# Mapping Vectors

Is there a good way to map vectors? Here's an example of what I mean:

``````vec0 = [0,0,0,0,0,0,0,0,0,0,0]
vec1 = [1,4,2,7,3,2]
vec2 = [0,0,0,0,0,0,0,0,0]
vec2 = [7,2,7,9,9,6,1,0,4]
vec4 = [0,0,0,0,0,0]

mainvec =
[0,0,0,0,0,0,0,0,0,0,0,1,4,2,7,3,2,0,0,0,0,0,0,0,0,0,7,2,7,9,9,6,1,0,4,0,0,0,0,0,0]
``````

Lets say mainvec doesn't exist (I'm just showing it to you so you can see the general data structure in mind.

Now say I want mainvec(12) which would be 4. Is there a good way to map the call of these vectors without just stitching them together into a mainvec? I realize I could make a bunch of if statements that test the index of mainvec and I can then offset each call depending on where the call is within one of the vectors, so for instance:

``````mainvec(12) = vec1(1)
``````

which I could do by:

``````mainvec(index)
if (index >=13)
vect1(index-11);
``````

I wonder if there's a concise way of doing this without if statements. Any Ideas?

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I ended up resolving this problem using a map actually. In the end, I was going to concat the vectors but it was taking too long for the program to compile (my actual vectors added up are 2^32 elements). The index of the element was actually as important as the data in my design so I just made a map which dynamically grows as memory is allotted. When I need something at location 10230230 I can just access the element containing that key. –  Dan Snyder Jun 15 '10 at 18:30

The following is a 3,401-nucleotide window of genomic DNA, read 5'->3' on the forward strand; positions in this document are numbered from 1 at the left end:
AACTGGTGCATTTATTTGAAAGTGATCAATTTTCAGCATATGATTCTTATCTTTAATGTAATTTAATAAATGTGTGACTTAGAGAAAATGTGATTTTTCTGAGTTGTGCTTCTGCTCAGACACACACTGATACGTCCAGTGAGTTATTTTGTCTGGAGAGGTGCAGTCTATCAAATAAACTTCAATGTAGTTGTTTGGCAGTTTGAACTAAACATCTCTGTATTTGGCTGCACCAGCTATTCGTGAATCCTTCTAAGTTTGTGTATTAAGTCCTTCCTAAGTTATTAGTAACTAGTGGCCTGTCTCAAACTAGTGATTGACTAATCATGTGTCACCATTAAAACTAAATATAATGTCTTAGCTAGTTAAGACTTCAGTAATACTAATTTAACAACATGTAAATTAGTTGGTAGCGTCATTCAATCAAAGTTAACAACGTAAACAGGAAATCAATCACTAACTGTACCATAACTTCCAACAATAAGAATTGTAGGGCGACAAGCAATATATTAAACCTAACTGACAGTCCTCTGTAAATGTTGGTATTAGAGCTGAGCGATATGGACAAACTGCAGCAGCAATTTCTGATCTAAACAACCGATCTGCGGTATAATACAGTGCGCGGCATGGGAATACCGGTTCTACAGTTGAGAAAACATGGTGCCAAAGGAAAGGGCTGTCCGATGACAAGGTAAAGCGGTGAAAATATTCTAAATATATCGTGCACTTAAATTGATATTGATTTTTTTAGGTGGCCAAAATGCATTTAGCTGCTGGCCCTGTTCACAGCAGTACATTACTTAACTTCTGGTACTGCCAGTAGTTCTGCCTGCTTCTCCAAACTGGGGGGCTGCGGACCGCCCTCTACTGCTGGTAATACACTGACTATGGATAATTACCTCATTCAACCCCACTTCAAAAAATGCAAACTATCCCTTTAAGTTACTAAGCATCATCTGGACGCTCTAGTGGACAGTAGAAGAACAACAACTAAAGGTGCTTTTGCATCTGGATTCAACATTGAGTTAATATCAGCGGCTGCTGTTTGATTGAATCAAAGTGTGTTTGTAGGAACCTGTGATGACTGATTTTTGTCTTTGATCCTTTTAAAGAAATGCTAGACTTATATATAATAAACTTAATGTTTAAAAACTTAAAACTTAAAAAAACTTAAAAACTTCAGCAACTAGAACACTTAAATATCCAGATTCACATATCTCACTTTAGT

Are you looking for something like this?

``````using System.Collections.Generic;
namespace Test
{
class Program
{
static void Main(string[] args)
{
int[] vec0 = { 0, 0, 0, 0, 0, 0, 0, 0, 0, 0, 0 };
int[] vec1 = { 1, 4, 2, 7, 3, 2 };
int[] vec2 = { 0, 0, 0, 0, 0, 0, 0, 0, 0 };
int[] vec3 = { 7, 2, 7, 9, 9, 6, 1, 0, 4 };
int[] vec4 = { 0, 0, 0, 0, 0, 0 };
List<int> temp = new List<int>();
int[] mainvec = temp.ToArray();
}
}
}
``````
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I would create a class that would receive array of lengths, and have a method to give you Array number and Index inside the array for a given index in the combined list.

It would be wrapped by a class that will get references to the actual arrays and an indexer to bring you to the right element.

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I would use a jagged array.

You still have to have a loop, but you can keep the separate vectors without redundancy:

``````var mainvec = new int[][]{vec0, vec1, vec2, vec3, vec4};

int desiredInd = 12, totalInd = 0, rowInd = 0, result;

while(rowInd < mainvec.Length && (totalInd + mainvec[rowInd].Length) <= desiredInd)
{
totalInd += mainvec[rowInd++].Length;
}

if(rowInd < mainvec.Length && (desiredInd - totalInd) < mainvec[rowInd].Length)
{
result = mainvec[rowInd][desiredInd - totalInd];
}
``````
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It looks like your doing basic list concatenation, in which case the Concat function would seem to be the most straight forward way of doing things. In real-live code terms, somethng like:

``````var vec0 = new[] {0,0,0,0,0,0,0,0,0,0,0};
var vec1 = new[] {1,4,2,7,3,2};
var vec2 = new[] {0,0,0,0,0,0,0,0,0};
var vec3 = new[] {7,2,7,9,9,6,1,0,4};
var vec4 = new[] { 0, 0, 0, 0, 0, 0 };

var mainvec = vec0.Concat(vec1).Concat(vec2).Concat(vec3).Concat(vec4).ToList();
mainvec[12] == 1;
``````

I'm not really sure of the context behind what you are wanting to do, so there may be a more direct way of doing things, but based on what you've got, this seems the simplest to me.

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